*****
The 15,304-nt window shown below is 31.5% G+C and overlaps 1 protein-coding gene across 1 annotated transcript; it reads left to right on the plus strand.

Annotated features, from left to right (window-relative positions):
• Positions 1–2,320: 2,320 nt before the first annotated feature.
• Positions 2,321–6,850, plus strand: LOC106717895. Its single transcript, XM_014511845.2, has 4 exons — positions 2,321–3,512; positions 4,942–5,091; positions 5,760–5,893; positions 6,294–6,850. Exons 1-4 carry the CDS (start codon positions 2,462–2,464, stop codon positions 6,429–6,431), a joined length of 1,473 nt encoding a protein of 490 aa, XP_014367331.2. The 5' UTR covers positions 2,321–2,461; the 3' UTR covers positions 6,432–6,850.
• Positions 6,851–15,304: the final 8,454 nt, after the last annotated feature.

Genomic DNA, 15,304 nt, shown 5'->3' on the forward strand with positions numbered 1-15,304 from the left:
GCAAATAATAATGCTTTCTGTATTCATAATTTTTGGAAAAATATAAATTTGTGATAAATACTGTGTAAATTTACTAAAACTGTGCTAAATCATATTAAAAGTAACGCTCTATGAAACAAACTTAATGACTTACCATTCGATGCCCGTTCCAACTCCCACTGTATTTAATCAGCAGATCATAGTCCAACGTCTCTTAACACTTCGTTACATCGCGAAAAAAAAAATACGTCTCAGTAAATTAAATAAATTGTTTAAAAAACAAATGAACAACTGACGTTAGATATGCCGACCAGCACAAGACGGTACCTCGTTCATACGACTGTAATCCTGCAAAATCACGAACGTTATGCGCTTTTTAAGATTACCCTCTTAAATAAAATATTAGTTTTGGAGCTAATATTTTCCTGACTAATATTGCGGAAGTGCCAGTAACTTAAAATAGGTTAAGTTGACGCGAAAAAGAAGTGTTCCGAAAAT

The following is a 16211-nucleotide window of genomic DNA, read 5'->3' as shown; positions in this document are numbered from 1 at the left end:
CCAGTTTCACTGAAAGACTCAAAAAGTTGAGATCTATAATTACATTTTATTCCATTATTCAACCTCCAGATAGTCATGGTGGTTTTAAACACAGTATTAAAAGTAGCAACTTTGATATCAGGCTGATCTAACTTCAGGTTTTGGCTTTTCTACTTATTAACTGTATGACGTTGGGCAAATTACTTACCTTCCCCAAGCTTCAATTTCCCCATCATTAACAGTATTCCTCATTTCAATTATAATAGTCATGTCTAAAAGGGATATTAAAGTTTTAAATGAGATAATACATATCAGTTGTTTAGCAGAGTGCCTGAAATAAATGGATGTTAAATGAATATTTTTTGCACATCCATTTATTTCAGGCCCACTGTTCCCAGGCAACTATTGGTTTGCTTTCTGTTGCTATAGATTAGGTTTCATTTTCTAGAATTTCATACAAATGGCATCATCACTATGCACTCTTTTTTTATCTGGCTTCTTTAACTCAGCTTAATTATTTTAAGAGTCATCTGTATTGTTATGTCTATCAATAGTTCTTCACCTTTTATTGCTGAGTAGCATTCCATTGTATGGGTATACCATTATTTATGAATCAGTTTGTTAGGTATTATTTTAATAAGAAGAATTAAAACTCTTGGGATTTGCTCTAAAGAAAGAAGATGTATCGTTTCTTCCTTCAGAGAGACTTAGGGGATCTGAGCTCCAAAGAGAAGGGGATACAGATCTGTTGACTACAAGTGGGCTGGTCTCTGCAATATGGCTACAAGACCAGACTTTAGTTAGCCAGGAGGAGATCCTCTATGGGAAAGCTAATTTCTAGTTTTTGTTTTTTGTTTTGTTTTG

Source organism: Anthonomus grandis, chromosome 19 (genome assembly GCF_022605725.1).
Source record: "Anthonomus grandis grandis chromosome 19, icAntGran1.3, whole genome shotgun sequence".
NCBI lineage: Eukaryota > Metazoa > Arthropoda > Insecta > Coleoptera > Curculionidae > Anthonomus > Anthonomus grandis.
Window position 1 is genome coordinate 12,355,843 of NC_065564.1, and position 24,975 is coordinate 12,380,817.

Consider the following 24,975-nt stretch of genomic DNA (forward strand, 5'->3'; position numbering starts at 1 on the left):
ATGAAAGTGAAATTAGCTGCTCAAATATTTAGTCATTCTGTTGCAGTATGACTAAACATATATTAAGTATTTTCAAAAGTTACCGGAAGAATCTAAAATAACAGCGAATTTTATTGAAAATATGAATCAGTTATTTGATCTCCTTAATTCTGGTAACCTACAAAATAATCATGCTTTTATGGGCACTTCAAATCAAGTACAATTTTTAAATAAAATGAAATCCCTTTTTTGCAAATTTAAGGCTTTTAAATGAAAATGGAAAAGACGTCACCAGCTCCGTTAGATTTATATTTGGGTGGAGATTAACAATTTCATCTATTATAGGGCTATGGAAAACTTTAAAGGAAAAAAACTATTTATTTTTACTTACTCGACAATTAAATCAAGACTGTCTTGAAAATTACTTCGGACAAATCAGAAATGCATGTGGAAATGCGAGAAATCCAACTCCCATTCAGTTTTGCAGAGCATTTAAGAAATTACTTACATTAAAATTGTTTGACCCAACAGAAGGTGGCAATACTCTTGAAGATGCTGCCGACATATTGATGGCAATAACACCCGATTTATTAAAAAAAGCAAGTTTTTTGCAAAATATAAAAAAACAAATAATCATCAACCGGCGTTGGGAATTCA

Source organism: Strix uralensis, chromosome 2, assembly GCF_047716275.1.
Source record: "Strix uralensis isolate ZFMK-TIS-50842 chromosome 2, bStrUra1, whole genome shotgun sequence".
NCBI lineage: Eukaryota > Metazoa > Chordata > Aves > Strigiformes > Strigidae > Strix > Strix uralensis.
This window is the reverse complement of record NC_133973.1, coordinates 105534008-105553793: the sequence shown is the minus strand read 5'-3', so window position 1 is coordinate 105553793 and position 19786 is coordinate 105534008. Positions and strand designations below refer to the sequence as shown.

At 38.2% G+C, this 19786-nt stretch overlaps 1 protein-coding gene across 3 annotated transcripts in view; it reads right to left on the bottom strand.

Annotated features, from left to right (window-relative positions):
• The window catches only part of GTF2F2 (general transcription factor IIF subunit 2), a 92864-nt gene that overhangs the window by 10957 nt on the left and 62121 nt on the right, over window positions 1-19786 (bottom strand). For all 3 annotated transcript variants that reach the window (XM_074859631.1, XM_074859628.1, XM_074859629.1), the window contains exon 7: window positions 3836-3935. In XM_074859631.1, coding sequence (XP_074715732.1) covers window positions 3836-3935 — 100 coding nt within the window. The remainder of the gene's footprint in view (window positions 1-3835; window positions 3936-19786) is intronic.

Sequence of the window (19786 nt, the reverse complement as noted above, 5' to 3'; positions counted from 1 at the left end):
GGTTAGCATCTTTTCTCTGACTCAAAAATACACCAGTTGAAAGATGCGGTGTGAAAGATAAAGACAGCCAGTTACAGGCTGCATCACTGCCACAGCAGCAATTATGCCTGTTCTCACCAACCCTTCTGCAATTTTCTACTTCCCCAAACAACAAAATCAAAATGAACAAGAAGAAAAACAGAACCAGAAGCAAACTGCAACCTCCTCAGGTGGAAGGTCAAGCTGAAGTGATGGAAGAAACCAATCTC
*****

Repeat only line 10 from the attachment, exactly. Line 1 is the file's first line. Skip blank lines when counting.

Source organism: Anthonomus grandis, chromosome 19 (genome assembly GCF_022605725.1).